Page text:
Foreign Trade Indicators 20192020202120222023
Imports of Goods (million USD) 28,16026,83034,52744,62343,181
Exports of Goods (million USD) 17,18017,19321,87825,46724,894
Imports of Services (million USD) 5,6914,1405,3016,0507,265
Exports of Services (million USD) 17,17710,28516,88520,34124,292
Imports of Goods and Services (Annual % Change) 6.6-12.417.625.0n/a
Exports of Goods and Services (Annual % Change) 6.8-23.336.425.4n/a
Imports of Goods and Services (in % of GDP) 51.048.552.765.3n/a
Exports of Goods and Services (in % of GDP) 50.641.551.360.6n/a
Trade Balance (million USD) -11,754-10,083-12,602-18,906n/a
Trade Balance (Including Service) (million USD) -289-3,948-1,023-4,355n/a
Foreign Trade (in % of GDP) 101.690.0104.0125.9n/a

Source: WTO – World Trade Organisation ; World Bank , Latest Available Data


Main Partner Countries

Main Customers
(% of Exports)
Germany 12.2%
Slovenia 11.2%
Bosnia and Herzegovina 10.1%
Hungary 6.9%
Serbia 6.3%
See More Countries 53.4%
Main Suppliers
(% of Imports)
Germany 14.2%
Slovenia 11.5%
Hungary 6.4%
Austria 5.5%
Poland 4.0%
See More Countries 58.4%

Source: Comtrade, Latest Available Data


Main Products

25.4 bn USD of products exported in 2022
Petroleum oils and oils obtained from bituminous...Petroleum oils and oils obtained from bituminous minerals (excl. crude); preparations containing >= 70% by weight of petroleum oils or of oils obtained from bituminous minerals, these oils being the basic constituents of the preparations, n.e.s.; waste oils containing mainly petroleum or bituminous minerals 6.3%
Electrical energyElectrical energy 5.8%
Petroleum gas and other gaseous hydrocarbonsPetroleum gas and other gaseous hydrocarbons 5.6%
Medicaments consisting of mixed or unmixed...Medicaments consisting of mixed or unmixed products for therapeutic or prophylactic uses, put up in measured doses "incl. those in the form of transdermal administration" or in forms or packings for retail sale (excl. goods of heading 3002, 3005 or 3006) 2.7%
Wood sawn or chipped lengthwise, sliced or peeled,...Wood sawn or chipped lengthwise, sliced or peeled, whether or not planed, sanded or end-jointed, of a thickness of > 6 mm 2.3%
See More Products 77.3%
44.1 bn USD of products imported in 2022
Petroleum gas and other gaseous hydrocarbonsPetroleum gas and other gaseous hydrocarbons 9.4%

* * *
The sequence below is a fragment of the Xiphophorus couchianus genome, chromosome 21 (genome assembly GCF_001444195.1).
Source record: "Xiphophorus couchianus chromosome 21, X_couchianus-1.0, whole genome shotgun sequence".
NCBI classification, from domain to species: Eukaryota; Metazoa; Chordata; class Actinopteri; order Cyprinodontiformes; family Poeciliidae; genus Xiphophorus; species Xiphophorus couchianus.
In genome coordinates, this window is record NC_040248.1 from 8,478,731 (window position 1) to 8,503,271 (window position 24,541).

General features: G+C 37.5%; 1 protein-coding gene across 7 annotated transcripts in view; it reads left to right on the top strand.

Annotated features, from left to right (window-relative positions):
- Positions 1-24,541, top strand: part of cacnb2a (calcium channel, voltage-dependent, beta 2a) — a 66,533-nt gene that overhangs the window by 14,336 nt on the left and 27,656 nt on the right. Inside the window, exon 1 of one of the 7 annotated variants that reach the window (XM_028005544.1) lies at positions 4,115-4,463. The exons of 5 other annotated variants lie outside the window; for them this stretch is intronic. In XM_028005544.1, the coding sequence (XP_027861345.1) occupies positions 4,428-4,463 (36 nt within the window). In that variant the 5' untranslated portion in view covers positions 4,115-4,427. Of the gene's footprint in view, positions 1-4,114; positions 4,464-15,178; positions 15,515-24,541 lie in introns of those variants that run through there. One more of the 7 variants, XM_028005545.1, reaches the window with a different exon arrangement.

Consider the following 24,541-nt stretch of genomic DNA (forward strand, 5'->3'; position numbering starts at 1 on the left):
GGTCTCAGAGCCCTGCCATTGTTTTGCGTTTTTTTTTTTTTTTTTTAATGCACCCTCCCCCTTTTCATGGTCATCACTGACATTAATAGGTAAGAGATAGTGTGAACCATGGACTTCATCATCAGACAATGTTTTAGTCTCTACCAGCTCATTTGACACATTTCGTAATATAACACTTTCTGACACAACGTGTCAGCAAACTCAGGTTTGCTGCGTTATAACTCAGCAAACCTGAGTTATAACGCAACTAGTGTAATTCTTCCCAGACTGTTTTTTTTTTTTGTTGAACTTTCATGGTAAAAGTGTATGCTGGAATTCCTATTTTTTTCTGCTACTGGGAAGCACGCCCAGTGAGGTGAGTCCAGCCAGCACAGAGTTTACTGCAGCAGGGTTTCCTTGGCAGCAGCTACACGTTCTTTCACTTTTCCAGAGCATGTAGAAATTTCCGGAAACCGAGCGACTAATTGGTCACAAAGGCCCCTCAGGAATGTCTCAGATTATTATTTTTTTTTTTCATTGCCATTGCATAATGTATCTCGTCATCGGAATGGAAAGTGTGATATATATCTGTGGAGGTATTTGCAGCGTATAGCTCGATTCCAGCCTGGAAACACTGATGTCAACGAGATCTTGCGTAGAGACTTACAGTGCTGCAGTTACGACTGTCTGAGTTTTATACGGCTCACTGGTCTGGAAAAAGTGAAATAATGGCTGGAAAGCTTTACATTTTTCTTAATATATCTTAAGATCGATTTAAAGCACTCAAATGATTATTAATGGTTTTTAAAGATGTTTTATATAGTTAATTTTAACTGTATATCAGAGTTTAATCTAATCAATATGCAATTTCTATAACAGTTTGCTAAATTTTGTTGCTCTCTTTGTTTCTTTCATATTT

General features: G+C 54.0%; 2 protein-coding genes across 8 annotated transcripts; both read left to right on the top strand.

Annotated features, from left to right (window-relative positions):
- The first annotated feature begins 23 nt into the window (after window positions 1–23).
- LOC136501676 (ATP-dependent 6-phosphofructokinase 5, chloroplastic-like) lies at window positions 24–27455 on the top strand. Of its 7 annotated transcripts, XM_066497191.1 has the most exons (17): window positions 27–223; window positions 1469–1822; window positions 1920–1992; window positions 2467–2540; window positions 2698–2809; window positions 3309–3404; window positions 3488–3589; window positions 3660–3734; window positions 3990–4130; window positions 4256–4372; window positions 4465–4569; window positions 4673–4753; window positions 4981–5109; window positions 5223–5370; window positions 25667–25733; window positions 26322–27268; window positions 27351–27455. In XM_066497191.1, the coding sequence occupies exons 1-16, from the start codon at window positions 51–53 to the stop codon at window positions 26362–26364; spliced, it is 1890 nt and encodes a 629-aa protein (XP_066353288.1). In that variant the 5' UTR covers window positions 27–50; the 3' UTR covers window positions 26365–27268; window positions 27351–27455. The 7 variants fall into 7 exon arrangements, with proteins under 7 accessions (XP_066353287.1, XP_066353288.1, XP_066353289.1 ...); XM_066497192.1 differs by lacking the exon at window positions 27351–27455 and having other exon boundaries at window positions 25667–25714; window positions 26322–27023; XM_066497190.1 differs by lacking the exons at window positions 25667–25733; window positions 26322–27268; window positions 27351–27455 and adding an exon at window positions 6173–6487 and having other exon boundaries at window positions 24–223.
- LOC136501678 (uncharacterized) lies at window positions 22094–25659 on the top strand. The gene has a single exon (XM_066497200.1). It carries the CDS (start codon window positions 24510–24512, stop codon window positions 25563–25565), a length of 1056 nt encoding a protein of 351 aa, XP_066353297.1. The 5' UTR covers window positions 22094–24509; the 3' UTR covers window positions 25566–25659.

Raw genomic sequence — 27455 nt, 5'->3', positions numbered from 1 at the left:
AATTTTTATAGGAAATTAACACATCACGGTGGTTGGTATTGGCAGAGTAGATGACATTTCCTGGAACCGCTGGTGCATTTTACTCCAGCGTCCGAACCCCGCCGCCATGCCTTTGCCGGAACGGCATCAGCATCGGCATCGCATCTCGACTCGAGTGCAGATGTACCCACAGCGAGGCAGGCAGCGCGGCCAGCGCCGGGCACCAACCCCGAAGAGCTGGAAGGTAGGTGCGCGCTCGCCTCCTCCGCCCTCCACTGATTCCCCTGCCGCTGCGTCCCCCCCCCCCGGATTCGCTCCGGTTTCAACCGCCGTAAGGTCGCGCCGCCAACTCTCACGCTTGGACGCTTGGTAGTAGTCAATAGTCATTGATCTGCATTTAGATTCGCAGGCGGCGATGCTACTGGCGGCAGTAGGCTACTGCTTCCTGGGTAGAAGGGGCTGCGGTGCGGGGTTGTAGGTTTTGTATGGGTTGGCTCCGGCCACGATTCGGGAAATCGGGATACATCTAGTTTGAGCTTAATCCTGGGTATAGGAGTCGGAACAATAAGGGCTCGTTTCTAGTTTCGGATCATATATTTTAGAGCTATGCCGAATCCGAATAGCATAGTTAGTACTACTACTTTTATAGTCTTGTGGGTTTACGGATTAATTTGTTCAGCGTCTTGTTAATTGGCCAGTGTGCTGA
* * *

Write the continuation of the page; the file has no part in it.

Petroleum oils and oils obtained from bituminous...Petroleum oils and oils obtained from bituminous minerals (excl. crude); preparations containing >= 70% by weight of petroleum oils or of oils obtained from bituminous minerals, these oils being the basic constituents of the preparations, n.e.s.; waste oils containing mainly petroleum or bituminous minerals 6.9%
Electrical energyElectrical energy 5.1%
Motor cars and other motor vehicles principally...Motor cars and other motor vehicles principally designed for the transport of persons, incl. station wagons and racing cars (excl. motor vehicles of heading 8702) 3.4%
Petroleum oils and oils obtained from bituminous...Petroleum oils and oils obtained from bituminous minerals, crude 2.9%
See More Products 72.4%

Source: Comtrade, Latest Available Data


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Main Services

Source: United Nations Statistics Division, Latest Available Data

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Sources of General Economic Information

Ministry of Economy, Labour and Entrepreneurship
Ministry of Finance
Statistical Office
Croatian Bureau of Statistics
Central Bank
Croatian National Bank
Stock Exchange
Zagreb Stock Exchange
Search Engines
Croatian Web directory
Economic Portals
Croatian Information Centre

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Political Outline

Current Political Leaders
President-elect: Zoran MILANOVIC (since 18 February 2020)
Prime Minister: Andrej PLENKOVIC (since 19 October 2016)
Next Election Dates
Presidential: 2024
Assembly: 2024
Main Political Parties
Croatia has a multi-party system. The major political parties include:

- Croatian Democratic Union (HDZ): centre-right, socialist, conservative, advocates political and economic liberalisation, typically dominated the political scene since 1991 and is the current leader of the ruling coalition
- Social Democrats: centre-left. It was founded in 2022 by a parliamentary group that left the Social Democratic Party
- Social Democratic Party (SDP): centre-left, ex-communist party, it is the main opposition party
- Homeland Movement (DP): Croatian nationalism, social conservativism, Euroscepticism
- Croatian People's Party (HNS): centre, liberal, advocates economic reforms. Supports the current government
- The Bridge (MOST): centre, centre right, fiscal conservatism, liberalism
- Croatian Peasant Party (HSS): agrarian, green liberalism
- Workers' Front (RF): left-wing